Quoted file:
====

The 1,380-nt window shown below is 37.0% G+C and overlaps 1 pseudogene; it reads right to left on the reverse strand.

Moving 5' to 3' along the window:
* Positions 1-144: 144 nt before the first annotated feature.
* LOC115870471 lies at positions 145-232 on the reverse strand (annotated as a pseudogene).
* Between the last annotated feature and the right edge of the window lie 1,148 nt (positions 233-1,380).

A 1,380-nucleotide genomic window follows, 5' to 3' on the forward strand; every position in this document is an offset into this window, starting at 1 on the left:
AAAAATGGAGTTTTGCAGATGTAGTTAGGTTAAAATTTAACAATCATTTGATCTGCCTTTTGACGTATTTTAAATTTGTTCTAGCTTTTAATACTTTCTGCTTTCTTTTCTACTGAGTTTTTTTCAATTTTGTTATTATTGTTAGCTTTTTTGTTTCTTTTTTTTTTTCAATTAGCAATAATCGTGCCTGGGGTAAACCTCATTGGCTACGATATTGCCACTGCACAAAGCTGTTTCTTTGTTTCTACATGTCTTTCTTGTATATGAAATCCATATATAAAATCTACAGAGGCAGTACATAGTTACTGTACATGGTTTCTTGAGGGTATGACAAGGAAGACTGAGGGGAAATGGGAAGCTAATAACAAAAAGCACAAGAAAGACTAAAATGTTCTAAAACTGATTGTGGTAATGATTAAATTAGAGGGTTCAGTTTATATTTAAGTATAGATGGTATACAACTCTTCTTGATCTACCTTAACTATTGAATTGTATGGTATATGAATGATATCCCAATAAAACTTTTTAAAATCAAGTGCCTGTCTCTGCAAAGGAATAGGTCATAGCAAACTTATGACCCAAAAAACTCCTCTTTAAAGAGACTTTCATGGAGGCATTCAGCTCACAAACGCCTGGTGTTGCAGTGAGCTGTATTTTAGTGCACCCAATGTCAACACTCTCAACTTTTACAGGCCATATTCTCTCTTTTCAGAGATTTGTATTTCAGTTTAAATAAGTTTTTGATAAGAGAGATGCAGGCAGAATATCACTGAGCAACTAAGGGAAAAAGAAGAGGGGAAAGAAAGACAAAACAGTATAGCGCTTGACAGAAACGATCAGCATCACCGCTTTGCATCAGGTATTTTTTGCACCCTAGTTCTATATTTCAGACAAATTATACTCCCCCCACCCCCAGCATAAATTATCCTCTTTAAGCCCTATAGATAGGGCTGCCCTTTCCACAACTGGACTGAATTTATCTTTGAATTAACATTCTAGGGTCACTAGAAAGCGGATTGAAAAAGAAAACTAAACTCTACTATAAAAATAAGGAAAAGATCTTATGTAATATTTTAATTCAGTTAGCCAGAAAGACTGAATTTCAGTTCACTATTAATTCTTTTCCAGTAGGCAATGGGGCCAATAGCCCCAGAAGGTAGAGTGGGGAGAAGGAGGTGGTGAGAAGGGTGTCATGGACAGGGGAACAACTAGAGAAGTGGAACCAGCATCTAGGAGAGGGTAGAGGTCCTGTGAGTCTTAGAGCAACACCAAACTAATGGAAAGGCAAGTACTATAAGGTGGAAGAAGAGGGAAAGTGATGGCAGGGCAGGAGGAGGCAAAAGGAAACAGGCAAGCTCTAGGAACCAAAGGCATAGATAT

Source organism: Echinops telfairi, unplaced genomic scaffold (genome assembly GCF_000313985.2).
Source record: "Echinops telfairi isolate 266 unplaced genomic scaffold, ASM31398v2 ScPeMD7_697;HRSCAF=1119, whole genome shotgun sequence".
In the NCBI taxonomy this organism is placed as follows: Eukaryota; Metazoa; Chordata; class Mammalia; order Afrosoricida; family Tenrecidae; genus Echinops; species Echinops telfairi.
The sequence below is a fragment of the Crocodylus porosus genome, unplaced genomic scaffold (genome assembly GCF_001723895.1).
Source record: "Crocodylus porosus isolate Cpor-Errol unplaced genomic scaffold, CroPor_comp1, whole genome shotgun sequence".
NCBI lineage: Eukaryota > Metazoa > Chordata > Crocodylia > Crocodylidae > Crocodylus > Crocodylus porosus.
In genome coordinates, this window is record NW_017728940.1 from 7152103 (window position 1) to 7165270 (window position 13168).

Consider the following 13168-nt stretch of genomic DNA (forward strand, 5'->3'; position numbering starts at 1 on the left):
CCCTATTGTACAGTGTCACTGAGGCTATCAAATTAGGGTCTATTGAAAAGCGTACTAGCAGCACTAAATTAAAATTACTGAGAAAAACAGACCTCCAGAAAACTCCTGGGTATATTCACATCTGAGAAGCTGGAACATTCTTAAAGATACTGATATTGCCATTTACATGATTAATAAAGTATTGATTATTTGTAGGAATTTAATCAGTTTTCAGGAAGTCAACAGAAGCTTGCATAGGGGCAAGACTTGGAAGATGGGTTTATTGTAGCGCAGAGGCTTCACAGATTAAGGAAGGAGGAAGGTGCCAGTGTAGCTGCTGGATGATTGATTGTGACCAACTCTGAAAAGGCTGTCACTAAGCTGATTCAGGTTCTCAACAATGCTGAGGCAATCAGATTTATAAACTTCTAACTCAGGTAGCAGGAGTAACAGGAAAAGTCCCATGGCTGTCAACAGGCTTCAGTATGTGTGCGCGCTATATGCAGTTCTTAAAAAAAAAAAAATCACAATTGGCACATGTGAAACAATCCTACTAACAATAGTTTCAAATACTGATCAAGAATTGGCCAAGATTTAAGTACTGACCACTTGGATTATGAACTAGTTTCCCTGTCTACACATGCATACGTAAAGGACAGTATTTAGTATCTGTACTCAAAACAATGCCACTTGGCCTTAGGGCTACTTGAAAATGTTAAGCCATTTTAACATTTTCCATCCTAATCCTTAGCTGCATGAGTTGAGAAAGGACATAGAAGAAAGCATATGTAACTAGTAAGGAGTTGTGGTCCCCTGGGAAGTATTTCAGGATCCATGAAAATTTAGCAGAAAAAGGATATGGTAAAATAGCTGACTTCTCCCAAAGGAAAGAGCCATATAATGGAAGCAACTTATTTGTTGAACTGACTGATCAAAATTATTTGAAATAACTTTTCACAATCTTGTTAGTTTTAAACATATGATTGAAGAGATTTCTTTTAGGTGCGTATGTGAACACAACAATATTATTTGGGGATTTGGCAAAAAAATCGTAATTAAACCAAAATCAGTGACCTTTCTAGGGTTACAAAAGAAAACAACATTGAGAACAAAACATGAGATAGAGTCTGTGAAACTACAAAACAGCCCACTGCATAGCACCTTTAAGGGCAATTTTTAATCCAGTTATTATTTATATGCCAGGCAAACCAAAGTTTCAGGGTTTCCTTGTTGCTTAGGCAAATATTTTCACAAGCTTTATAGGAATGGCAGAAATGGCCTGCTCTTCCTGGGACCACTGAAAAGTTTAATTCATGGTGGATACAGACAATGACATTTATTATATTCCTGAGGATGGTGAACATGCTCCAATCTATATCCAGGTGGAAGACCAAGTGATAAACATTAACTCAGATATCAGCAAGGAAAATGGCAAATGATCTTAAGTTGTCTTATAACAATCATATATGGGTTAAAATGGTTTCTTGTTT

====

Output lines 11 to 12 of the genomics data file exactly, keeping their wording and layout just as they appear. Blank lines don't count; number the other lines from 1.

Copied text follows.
The sequence below is a fragment of the Crocodylus porosus genome, unplaced genomic scaffold (genome assembly GCF_001723895.1).
Source record: "Crocodylus porosus isolate Cpor-Errol unplaced genomic scaffold, CroPor_comp1, whole genome shotgun sequence".